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Re: filmscanners: Best digital archive medium for scans?




----- Original Message -----
From: "Arthur Entlich" <artistic@ampsc.com>
To: <filmscanners@halftone.co.uk>
Sent: Tuesday, August 07, 2001 11:05 AM
Subject: Re: filmscanners: Best digital archive medium for scans?


> Not to be a smart @ss, but how about film?
>
> I don't know that any of the current storage media will either be around
> or will survive 20 plus years from now.
>

Also, not wishing to be a smart @ss, how many people still have record
players ? It's 17 years (I think) since CD first arrived and I suspect I
would have to go to London to buy new vynyl. They isn't an awful lot
available when you get there either. Being a nation of Audio freaks there
are still quite a few specialist retailers who will sell you a deck, but the
numbers are dwindling.

I suspect film use will be minimal in 20 years. You will still be able to
get a scanner so do I think film is a good backup for failed CDs. Scanners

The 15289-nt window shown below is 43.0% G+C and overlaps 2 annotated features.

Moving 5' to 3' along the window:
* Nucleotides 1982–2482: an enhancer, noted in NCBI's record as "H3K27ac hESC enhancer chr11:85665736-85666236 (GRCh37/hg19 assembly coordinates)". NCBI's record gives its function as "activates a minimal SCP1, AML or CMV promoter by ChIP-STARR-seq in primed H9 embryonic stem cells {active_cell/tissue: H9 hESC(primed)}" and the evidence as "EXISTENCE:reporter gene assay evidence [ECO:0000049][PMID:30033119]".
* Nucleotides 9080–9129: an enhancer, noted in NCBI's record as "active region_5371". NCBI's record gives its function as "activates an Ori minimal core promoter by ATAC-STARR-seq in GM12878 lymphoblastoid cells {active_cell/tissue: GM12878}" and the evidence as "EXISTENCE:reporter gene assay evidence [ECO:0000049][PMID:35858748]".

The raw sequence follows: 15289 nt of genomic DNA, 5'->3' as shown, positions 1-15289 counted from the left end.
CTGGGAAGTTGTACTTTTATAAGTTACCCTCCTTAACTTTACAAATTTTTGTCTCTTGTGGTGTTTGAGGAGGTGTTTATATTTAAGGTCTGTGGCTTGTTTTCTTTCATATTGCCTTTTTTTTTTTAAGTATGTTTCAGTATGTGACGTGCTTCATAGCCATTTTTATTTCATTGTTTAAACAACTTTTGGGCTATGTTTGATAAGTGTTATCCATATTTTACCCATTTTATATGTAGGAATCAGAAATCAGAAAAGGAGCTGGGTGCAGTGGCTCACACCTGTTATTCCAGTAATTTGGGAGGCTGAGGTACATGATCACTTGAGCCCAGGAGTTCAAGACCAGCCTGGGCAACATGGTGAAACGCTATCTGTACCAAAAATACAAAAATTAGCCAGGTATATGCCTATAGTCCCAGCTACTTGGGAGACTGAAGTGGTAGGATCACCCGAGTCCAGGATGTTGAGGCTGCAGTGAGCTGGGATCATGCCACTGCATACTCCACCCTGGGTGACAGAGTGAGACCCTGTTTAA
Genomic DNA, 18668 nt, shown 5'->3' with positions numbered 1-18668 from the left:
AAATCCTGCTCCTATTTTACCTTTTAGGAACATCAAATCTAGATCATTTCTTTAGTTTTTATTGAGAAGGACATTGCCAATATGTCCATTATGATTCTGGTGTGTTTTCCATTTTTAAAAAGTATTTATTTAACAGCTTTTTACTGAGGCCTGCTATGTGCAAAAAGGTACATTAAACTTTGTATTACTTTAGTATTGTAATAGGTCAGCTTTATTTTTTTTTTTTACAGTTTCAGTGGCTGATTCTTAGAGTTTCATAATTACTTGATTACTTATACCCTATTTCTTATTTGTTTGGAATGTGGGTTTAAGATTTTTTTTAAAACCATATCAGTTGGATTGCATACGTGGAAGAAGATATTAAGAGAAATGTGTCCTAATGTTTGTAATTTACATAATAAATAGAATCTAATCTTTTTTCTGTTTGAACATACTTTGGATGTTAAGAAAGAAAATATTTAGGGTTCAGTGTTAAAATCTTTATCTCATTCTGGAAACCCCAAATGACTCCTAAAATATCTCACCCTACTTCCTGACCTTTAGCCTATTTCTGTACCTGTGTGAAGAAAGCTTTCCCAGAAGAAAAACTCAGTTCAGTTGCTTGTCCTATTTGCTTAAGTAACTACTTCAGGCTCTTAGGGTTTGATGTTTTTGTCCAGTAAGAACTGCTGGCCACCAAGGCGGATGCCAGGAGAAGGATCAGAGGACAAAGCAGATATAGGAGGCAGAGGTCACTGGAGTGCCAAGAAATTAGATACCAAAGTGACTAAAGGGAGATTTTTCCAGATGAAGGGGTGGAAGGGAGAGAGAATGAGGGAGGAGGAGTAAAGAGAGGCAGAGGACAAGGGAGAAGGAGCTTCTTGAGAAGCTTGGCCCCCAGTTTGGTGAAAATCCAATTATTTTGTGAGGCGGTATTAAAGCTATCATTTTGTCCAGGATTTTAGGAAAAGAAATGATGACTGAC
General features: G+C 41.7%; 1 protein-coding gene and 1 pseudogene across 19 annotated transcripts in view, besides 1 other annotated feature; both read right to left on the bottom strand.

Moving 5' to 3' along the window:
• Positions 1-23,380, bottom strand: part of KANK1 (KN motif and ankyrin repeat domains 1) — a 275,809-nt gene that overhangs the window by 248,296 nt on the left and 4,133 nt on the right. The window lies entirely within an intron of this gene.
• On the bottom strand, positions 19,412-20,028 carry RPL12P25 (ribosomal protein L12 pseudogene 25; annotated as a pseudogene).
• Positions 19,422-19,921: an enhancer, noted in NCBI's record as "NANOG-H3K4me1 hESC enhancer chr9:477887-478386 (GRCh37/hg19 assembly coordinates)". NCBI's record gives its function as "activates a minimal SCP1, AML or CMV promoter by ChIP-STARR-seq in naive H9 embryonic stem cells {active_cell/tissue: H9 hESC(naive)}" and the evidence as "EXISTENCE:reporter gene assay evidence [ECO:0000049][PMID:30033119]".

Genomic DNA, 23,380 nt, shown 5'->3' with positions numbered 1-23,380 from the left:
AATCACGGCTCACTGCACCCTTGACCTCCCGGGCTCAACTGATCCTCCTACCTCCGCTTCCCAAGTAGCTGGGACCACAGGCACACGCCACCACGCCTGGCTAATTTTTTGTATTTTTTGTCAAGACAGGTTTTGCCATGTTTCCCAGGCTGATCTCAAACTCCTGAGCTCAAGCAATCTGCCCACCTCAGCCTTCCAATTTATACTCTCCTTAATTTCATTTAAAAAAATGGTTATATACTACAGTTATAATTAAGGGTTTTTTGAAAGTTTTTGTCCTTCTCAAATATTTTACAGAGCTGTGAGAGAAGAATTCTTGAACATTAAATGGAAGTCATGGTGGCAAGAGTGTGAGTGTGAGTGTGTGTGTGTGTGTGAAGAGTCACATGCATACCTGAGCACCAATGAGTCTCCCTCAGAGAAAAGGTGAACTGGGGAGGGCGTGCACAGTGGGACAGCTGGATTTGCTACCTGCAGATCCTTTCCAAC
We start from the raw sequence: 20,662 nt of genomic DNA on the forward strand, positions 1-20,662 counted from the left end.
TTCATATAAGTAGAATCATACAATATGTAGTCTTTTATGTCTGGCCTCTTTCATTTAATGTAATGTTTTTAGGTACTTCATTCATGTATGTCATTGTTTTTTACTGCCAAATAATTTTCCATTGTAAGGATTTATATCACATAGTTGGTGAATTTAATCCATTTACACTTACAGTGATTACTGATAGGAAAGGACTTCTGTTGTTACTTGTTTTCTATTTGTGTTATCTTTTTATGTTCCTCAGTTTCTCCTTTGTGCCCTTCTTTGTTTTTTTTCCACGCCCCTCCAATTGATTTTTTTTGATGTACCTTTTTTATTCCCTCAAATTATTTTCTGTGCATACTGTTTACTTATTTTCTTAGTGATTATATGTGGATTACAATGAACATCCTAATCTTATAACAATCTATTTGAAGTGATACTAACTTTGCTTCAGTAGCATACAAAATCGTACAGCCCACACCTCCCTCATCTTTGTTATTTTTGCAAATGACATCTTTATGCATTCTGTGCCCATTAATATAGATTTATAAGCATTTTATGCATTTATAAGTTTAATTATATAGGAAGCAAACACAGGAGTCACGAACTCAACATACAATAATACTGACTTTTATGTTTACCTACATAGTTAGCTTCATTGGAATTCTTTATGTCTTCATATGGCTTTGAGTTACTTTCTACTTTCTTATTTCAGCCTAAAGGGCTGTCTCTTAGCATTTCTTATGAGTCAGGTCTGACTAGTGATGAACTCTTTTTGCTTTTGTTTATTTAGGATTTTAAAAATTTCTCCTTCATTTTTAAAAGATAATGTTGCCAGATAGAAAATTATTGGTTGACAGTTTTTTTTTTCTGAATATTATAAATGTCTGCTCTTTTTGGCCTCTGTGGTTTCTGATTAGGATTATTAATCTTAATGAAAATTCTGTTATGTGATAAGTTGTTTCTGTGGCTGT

in 20 years may in fact get more off the film despite some deterioration.

What we all need to keep in mind is whatever we use to archive our digital
files is that we need to check the data periodically and transfer to new
technologies as these come available AND keep separate backup systems.

I am using 2 different brands of CDs with a copy on each one in Sussex one
in Yorkshire (250 miles away - although separate buildings should generally
be sufficient). I also have the slides to fall back on. I  haven't as yet
checked the CD's since recording but every few years you should check they
are OK. Hopefully any problems discovered early can be recovered from the
other copy, using a better reader or by a specialist company.

Your data should be stored in as controlled an environment as you can
reasonably manage. Mine are in the middle of the house under the stairs
where there is least change in temperature and indeed air in general. There
are no nearby electrical or magnetic equipment of any kind.

As technology becomes obsolete you should transfer to new formats and media.
This is usually not as painful as it sounds as the new technology is usually
much cheaper, faster and has much greater capacity.

Steve




 




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